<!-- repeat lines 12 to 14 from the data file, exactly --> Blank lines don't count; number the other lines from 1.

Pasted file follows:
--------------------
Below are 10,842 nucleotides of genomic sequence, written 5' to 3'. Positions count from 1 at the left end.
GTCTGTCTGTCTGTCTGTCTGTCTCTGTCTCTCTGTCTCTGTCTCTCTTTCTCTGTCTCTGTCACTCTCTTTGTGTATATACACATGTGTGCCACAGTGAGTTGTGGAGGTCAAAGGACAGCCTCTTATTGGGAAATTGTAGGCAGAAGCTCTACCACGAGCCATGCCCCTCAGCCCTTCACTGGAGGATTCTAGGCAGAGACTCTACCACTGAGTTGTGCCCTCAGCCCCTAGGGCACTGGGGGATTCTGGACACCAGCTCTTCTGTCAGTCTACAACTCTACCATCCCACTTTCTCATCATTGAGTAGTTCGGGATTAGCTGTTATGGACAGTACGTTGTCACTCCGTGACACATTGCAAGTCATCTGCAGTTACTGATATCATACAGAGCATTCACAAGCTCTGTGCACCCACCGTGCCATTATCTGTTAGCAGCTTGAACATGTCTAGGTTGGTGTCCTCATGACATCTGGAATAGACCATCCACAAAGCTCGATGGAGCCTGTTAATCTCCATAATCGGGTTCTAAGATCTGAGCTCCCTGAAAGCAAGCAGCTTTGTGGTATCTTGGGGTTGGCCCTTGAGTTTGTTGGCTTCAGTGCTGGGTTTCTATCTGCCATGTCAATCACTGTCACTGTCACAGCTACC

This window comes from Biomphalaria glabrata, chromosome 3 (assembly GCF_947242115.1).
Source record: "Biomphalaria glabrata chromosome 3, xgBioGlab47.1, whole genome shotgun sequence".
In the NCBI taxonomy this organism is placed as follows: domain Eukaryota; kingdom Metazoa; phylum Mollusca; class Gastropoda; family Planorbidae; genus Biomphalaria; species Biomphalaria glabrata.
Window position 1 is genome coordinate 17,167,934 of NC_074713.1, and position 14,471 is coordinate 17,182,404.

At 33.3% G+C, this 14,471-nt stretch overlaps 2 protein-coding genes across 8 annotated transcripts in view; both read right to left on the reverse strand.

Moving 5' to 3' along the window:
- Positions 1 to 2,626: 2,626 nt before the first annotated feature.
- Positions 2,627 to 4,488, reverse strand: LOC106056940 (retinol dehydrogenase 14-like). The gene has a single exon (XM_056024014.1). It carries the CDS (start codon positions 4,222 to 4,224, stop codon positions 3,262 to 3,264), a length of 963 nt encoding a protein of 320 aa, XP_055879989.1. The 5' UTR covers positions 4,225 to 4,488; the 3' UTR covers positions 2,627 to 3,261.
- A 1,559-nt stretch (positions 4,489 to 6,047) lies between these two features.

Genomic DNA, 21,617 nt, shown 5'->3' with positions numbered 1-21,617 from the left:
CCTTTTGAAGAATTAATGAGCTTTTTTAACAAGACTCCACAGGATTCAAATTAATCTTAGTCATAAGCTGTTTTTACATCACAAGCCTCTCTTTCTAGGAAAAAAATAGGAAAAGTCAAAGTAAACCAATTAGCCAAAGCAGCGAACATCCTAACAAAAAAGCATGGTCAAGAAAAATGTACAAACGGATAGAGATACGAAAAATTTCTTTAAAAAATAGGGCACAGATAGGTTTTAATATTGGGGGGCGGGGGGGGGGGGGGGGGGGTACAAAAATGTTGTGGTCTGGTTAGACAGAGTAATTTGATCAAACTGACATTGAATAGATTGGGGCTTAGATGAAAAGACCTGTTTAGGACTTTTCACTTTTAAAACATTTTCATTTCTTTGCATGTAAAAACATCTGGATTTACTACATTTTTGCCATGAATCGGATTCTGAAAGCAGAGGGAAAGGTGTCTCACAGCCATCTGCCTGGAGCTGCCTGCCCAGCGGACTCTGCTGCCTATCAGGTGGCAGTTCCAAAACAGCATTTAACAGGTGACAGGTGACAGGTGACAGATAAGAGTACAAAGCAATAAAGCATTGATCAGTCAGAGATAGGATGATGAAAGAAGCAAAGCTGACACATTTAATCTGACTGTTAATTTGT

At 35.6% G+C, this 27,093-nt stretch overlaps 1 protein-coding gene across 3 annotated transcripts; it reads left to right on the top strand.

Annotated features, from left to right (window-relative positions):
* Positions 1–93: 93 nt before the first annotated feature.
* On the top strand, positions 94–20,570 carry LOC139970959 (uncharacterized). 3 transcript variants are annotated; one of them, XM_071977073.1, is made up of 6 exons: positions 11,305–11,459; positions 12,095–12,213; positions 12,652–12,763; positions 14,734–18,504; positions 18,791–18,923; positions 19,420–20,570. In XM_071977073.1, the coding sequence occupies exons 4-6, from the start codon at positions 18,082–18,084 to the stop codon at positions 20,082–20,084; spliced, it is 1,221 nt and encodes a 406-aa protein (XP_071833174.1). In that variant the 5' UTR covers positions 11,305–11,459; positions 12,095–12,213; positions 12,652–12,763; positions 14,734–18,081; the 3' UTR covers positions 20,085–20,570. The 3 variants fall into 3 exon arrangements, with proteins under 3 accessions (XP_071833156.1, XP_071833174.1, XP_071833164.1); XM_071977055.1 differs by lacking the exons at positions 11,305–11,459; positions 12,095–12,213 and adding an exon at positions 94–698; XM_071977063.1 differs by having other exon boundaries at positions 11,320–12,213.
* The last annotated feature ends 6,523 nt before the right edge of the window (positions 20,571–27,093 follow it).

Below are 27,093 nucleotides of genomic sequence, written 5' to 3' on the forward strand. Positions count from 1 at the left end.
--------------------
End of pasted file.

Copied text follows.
Genomic DNA, 21,617 nt, shown 5'->3' with positions numbered 1-21,617 from the left:
CCTTTTGAAGAATTAATGAGCTTTTTTAACAAGACTCCACAGGATTCAAATTAATCTTAGTCATAAGCTGTTTTTACATCACAAGCCTCTCTTTCTAGGAAAAAAATAGGAAAAGTCAAAGTAAACCAATTAGCCAAAGCAGCGAACATCCTAACAAAAAAGCATGGTCAAGAAAAATGTACAAACGGATAGAGATACGAAAAATTTCTTTAAAAAATAGGGCACAGATAGGTTTTAATATTGGGGGGCGGGGGGGGGGGGGGGGGGGTACAAAAATGTTGTGGTCTGGTTAGACAGAGTAATTTGATCAAACTGACATTGAATAGATTGGGGCTTAGATGAAAAGACCTGTTTAGGACTTTTCACTTTTAAAACATTTTCATTTCTTTGCATGTAAAAACATCTGGATTTACTACATTTTTGCCATGAATCGGATTCTGAAAGCAGAGGGAAAGGTGTCTCACAGCCATCTGCCTGGAGCTGCCTGCCCAGCGGACTCTGCTGCCTATCAGGTGGCAGTTCCAAAACAGCATTTAACAGGTGACAGGTGACAGGTGACAGATAAGAGTACAAAGCAATAAAGCATTGATCAGTCAGAGATAGGATGATGAAAGAAGCAAAGCTGACACATTTAATCTGACTGTTAATTTGT

At 35.6% G+C, this 27,093-nt stretch overlaps 1 protein-coding gene across 3 annotated transcripts; it reads left to right on the top strand.